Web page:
After a hard day’s work in a South African nature reserve, a reserve manager is approached by someone in their community who offers them a large sum of money for allowing the organized poaching of a rhinoceros in the state park. The rhino is just one of several species in the park’s protected savanna, which zebras, lions, elephants, and other fauna also call home. Protected areas such as the reserve have elicited mixed reactions among communities whose economic opportunities dwindled as they lost access to key land and water resources when they were pushed from the land to create space for endangered animals like the rhino.
So, what should you do?
Yes, you. After all, you’re the reserve manager. But you aren’t managing an actual nature reserve in South Africa. Instead, you’re in the world of Vukani, an interfaced role-playing game that the Institute of Natural Resources (INR) designed at the request of USAID’s VukaNow Activity, implemented by Chemonics. This game’s purpose is to facilitate discussion between stakeholders on fighting wildlife crime and finding alternative approaches to maintaining an ecologically stable and sustainable intact environment.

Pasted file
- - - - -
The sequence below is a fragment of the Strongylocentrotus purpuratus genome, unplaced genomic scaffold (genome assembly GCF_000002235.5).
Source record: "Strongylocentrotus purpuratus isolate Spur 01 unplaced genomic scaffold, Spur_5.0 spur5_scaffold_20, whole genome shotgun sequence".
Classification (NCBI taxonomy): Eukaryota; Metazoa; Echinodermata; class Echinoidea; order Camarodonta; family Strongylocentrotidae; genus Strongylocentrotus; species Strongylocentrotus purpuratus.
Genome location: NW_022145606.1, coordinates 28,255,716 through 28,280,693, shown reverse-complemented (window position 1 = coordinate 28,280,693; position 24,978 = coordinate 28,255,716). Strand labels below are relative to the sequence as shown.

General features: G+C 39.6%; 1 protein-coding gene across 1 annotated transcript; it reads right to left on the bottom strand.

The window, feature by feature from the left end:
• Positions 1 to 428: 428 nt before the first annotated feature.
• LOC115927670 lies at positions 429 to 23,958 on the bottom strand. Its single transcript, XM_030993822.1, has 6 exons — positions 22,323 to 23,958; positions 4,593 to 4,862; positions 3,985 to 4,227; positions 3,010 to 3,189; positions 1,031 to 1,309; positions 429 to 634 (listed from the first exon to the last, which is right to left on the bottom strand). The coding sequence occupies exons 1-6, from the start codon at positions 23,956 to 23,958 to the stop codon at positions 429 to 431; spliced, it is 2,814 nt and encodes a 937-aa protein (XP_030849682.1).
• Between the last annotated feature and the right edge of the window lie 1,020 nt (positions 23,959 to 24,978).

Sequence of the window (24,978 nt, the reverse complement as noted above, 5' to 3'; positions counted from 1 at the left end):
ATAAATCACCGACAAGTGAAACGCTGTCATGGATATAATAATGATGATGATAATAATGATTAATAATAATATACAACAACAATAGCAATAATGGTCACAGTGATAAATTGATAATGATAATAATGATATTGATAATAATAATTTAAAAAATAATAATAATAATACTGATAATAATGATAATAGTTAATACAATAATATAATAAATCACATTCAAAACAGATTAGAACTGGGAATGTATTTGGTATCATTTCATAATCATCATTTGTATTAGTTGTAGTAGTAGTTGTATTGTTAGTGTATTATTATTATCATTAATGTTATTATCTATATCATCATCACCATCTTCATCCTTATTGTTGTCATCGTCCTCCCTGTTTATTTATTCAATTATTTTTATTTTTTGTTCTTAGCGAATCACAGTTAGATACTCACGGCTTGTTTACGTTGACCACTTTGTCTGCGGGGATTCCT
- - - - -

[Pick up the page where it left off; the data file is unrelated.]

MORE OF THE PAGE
Understanding Wildlife Crime
According to VukaNow Communications Advisor Belinda Glenn, wildlife crime is a multibillion-dollar illicit business, diminishing the diversity and survival prospects of Africa’s wildlife species and compromising economic prosperity and sustainable development in southern Africa.
Wildlife crime threatens the region’s natural capital and undermines economic gains from legal, nature-based enterprises such as ecotourism. Wildlife crime also threatens social stability and cohesion, robbing citizens of their cultural and natural heritage. The organized criminal networks that participate in wildlife crime threaten regional peace and security. Poaching Africa’s protected wildlife is a lucrative form of organized crime, comparable to drug and weapons trafficking.
The frequently fraught relationships between nature parks, like South Africa’s Hluhluwe-iMfolozi Park (HiP), and the surrounding communities compound the problem of wildlife crime. These tense relationships are common throughout most of South Africa.